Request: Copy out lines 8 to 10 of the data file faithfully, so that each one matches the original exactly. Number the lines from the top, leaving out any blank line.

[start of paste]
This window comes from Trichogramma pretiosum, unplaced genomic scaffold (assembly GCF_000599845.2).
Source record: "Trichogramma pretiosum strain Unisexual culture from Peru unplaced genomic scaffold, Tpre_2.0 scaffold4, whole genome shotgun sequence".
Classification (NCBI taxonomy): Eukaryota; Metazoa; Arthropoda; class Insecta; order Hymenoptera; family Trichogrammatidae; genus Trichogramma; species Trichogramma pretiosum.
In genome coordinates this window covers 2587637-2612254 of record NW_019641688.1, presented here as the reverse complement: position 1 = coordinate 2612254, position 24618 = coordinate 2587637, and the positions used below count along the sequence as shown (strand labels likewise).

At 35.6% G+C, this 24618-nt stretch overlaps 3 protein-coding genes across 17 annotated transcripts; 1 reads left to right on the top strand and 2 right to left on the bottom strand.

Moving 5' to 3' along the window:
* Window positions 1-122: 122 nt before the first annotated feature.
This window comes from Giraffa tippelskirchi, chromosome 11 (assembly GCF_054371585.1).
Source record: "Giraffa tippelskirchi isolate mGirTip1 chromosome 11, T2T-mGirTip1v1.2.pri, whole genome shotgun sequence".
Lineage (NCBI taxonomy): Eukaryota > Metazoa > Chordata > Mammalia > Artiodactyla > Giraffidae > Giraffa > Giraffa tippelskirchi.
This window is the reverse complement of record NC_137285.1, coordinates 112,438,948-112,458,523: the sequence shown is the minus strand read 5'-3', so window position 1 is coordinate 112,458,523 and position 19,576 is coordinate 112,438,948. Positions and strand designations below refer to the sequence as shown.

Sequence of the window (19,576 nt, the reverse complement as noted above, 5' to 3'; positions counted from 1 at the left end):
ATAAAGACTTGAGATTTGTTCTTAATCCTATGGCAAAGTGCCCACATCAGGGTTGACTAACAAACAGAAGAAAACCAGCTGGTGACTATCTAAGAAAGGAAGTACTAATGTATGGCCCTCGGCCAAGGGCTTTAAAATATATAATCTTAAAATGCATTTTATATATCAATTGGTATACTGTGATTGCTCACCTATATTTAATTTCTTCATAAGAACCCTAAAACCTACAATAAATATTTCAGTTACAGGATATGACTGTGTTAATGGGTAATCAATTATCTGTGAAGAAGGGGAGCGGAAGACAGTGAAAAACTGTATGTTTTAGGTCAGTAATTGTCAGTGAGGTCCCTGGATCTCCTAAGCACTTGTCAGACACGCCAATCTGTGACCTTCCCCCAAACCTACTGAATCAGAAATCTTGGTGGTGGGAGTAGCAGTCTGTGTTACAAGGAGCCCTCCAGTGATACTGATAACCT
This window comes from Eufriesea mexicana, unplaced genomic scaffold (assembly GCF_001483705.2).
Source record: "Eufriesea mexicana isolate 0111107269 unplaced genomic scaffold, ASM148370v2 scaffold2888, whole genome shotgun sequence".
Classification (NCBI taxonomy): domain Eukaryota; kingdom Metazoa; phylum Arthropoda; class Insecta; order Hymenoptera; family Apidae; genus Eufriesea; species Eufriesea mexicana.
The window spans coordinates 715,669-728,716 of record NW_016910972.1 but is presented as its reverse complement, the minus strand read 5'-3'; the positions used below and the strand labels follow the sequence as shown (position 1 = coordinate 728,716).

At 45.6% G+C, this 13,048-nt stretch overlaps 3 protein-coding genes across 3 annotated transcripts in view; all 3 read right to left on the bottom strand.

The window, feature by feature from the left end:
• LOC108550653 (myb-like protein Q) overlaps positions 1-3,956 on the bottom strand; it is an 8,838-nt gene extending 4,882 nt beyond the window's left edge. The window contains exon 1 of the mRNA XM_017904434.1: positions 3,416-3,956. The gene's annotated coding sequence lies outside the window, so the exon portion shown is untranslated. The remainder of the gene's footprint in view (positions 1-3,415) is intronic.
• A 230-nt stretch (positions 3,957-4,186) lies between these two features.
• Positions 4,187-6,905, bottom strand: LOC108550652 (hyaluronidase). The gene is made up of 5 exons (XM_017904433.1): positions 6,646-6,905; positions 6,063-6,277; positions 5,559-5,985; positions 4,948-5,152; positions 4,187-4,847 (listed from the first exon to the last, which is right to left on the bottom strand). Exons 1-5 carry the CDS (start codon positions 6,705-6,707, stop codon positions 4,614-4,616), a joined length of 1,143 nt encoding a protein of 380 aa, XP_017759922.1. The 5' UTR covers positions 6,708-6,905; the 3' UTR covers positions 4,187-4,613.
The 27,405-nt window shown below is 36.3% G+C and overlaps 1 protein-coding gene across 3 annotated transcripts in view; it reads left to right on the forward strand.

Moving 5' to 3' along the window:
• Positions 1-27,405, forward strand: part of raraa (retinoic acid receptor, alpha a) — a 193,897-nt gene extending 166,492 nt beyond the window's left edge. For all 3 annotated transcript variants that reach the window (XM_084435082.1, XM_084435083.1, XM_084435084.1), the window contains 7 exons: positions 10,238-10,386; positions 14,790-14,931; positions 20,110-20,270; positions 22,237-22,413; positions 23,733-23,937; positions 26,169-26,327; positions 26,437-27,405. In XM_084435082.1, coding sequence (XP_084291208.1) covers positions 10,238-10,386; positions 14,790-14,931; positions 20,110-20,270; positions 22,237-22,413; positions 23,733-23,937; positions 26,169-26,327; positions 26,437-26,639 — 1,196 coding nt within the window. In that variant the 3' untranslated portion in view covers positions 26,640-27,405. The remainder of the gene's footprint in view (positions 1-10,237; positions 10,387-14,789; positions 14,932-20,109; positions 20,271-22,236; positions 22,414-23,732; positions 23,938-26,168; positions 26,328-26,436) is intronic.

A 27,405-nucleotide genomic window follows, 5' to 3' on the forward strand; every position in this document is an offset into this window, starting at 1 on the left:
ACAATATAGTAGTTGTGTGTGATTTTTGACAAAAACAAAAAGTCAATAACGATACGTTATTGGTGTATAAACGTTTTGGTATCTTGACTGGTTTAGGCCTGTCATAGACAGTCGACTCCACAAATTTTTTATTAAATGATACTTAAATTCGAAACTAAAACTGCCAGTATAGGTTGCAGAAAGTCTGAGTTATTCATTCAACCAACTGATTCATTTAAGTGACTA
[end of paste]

This window comes from Giraffa tippelskirchi, chromosome 11 (assembly GCF_054371585.1).
Source record: "Giraffa tippelskirchi isolate mGirTip1 chromosome 11, T2T-mGirTip1v1.2.pri, whole genome shotgun sequence".
Lineage (NCBI taxonomy): Eukaryota > Metazoa > Chordata > Mammalia > Artiodactyla > Giraffidae > Giraffa > Giraffa tippelskirchi.